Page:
For Mideast Peace, Talks Must Be Opened to Women
This article, co-authored by Carla Koppell and Rebecca Miller, was originally published by Thomson Reuters Foundation.
As the US relaunches Israeli-Palestinian talks, it sorely needs to reassess the negotiation process. Previous talks have suffered from lack of both transparency and inclusiveness. For most of the past 20 years, an extremely small group of high-level political leaders has met behind closed doors, rarely sharing information with or seeking input from their stakeholders. If negotiators are serious about lasting peace, they need to take the time to engage those who matter most – their people, who feel little ownership of talks specifically because they are rarely consulted.
We recently returned from a trip to Ramallah, Tel Aviv and Jerusalem, where we worked with exceptional women leaders to create recommendations for improving Israeli-Palestinian talks. At that time, President Obama was about to secure commitments to a new round of negotiations. Yet rooms full of smart, educated leaders who want peace knew nothing about their representatives’ positions or plans. Because of this secrecy, a fog of pessimism encircled the meetings. That pessimism persists as the formal dialogue has begun. At best, everyone expects the same old inconclusive process; at worst, they fear the talks will end on September 26, when the settlement freeze deadline passes.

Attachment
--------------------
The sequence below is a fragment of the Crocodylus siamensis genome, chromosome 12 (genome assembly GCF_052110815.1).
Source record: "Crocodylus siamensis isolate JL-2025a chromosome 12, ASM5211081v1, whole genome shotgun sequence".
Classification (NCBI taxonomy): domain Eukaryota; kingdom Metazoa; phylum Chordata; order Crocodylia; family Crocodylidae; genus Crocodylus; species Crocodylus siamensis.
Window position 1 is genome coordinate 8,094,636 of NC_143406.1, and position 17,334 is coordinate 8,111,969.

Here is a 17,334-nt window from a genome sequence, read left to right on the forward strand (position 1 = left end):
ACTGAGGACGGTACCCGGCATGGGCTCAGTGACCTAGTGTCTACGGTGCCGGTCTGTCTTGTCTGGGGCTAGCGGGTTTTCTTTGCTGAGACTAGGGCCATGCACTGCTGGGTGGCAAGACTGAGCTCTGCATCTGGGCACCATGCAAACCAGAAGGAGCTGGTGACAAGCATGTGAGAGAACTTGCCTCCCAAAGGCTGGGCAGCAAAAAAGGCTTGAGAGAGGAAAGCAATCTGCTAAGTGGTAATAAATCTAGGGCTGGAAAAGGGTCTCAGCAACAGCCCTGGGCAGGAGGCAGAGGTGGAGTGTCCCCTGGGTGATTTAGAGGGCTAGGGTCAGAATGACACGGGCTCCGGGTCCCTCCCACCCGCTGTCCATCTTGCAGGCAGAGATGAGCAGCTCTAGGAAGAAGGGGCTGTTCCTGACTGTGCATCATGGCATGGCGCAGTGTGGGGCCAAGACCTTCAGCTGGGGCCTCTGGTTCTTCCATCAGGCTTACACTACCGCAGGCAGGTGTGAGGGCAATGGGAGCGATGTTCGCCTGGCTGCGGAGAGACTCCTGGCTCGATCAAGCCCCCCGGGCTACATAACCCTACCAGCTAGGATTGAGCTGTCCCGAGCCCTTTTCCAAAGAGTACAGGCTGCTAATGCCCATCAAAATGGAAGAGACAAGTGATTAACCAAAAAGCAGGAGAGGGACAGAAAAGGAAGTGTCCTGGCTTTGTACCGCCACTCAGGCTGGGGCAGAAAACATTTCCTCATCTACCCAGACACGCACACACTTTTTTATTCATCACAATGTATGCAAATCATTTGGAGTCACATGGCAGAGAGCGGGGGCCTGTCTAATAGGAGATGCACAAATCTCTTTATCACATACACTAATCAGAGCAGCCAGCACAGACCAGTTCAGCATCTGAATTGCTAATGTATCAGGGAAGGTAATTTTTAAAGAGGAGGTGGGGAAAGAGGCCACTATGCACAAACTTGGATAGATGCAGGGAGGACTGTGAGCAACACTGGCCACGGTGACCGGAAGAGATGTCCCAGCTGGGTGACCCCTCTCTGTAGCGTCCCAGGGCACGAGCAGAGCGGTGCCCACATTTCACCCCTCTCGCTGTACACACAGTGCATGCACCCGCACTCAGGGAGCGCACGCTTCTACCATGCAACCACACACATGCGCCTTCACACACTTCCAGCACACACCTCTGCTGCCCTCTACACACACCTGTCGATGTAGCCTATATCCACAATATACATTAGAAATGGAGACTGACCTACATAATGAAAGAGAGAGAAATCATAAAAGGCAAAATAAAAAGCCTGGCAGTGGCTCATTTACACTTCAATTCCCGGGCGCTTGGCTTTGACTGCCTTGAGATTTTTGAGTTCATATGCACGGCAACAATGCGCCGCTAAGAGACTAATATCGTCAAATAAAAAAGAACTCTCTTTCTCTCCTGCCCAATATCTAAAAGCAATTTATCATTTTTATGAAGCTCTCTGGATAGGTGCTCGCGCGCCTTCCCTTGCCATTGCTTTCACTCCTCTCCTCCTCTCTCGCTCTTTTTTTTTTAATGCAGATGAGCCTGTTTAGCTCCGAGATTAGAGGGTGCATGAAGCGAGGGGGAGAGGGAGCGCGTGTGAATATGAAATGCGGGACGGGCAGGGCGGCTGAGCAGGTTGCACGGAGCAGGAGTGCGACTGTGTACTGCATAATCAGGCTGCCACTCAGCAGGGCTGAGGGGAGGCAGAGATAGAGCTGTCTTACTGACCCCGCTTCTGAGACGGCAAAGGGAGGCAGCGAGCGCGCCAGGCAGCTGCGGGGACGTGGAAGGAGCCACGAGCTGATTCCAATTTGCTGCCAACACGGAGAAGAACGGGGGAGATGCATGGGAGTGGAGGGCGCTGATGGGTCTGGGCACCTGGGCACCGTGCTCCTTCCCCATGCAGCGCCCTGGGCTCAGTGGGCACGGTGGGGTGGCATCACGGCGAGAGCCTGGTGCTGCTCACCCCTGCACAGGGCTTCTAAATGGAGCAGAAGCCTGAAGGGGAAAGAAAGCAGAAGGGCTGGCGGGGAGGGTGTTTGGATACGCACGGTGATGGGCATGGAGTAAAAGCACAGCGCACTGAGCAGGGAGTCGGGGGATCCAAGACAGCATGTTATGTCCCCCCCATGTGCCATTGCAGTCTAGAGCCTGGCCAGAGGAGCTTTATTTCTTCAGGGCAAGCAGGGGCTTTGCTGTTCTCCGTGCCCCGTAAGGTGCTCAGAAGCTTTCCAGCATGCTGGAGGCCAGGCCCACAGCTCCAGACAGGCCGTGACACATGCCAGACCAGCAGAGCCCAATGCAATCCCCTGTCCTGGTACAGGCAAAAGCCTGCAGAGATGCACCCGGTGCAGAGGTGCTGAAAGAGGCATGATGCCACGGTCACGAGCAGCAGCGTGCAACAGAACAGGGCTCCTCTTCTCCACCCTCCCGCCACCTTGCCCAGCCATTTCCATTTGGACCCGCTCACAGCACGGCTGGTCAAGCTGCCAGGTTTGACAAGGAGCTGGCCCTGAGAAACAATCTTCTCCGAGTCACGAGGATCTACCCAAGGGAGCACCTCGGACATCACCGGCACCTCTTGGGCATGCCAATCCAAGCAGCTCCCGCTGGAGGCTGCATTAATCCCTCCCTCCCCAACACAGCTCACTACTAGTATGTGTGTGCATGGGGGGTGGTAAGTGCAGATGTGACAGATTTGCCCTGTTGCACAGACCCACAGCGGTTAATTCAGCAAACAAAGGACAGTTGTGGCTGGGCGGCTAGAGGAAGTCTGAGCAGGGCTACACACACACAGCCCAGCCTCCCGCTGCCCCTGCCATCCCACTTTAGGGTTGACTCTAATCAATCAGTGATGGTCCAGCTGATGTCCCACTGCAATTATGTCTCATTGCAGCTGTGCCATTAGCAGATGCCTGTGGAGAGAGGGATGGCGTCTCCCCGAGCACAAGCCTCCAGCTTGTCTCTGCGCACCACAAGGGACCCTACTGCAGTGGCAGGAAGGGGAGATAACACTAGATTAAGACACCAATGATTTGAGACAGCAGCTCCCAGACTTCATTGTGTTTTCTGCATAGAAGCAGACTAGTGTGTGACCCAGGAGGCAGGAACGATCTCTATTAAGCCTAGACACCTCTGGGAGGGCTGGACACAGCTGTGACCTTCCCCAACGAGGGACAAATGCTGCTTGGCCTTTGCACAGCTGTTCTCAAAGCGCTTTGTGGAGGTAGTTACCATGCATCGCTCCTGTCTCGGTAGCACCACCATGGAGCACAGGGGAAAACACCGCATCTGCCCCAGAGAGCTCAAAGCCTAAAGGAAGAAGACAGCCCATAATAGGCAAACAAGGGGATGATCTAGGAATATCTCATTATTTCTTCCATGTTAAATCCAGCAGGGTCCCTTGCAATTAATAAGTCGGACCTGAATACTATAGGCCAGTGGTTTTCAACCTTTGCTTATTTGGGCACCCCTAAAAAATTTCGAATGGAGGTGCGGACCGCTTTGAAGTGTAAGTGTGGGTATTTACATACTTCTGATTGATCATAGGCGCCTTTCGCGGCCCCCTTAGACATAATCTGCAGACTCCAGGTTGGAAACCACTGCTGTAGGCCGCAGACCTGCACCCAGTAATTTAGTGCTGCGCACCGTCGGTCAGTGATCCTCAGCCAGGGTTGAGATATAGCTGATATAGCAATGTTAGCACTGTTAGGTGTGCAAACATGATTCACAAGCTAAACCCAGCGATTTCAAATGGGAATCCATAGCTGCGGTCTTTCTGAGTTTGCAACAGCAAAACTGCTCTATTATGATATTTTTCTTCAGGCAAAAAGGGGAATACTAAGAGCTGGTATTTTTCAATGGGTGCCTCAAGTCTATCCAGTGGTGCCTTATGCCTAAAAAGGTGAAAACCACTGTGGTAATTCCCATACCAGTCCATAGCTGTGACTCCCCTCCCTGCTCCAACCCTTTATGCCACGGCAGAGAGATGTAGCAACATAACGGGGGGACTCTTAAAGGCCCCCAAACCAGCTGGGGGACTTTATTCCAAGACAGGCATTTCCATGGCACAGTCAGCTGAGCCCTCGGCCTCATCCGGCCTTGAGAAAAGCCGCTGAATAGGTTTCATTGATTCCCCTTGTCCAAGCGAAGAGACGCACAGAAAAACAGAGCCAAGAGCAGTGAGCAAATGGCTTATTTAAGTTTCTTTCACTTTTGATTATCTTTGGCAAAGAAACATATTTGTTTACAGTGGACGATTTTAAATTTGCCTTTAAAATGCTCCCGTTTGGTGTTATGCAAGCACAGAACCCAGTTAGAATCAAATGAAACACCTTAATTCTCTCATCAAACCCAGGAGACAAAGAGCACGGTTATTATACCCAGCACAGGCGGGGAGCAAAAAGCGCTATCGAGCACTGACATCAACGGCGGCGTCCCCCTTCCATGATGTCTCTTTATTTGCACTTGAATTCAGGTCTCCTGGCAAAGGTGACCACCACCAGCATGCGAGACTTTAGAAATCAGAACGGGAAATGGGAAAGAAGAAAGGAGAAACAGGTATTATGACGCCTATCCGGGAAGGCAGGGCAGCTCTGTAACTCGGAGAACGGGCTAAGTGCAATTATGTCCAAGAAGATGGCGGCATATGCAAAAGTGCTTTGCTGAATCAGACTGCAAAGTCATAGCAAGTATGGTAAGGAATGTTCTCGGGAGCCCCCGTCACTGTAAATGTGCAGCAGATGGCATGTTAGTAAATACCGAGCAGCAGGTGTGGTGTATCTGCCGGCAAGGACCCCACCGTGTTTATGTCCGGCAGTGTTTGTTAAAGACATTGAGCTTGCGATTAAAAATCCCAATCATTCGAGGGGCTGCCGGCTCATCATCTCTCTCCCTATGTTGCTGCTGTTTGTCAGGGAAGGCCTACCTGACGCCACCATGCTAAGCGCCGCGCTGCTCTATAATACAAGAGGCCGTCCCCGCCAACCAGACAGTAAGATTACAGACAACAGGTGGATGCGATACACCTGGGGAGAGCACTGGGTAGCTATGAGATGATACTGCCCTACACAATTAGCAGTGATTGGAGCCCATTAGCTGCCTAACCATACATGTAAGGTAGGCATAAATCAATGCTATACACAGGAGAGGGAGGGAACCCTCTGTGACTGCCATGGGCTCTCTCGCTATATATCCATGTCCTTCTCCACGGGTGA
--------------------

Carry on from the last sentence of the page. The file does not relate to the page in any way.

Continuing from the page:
The best way to give affected populations more ownership of the process is to open the talks to women – and not just because women are half the population. Research shows that when women are included in negotiations, they regularly raise key issues otherwise ignored by male negotiators. Women often facilitate cross-conflict talks on the margins of formal negotiations that cultivate public investment in negotiations. When formally involved, women often help talks gain traction.
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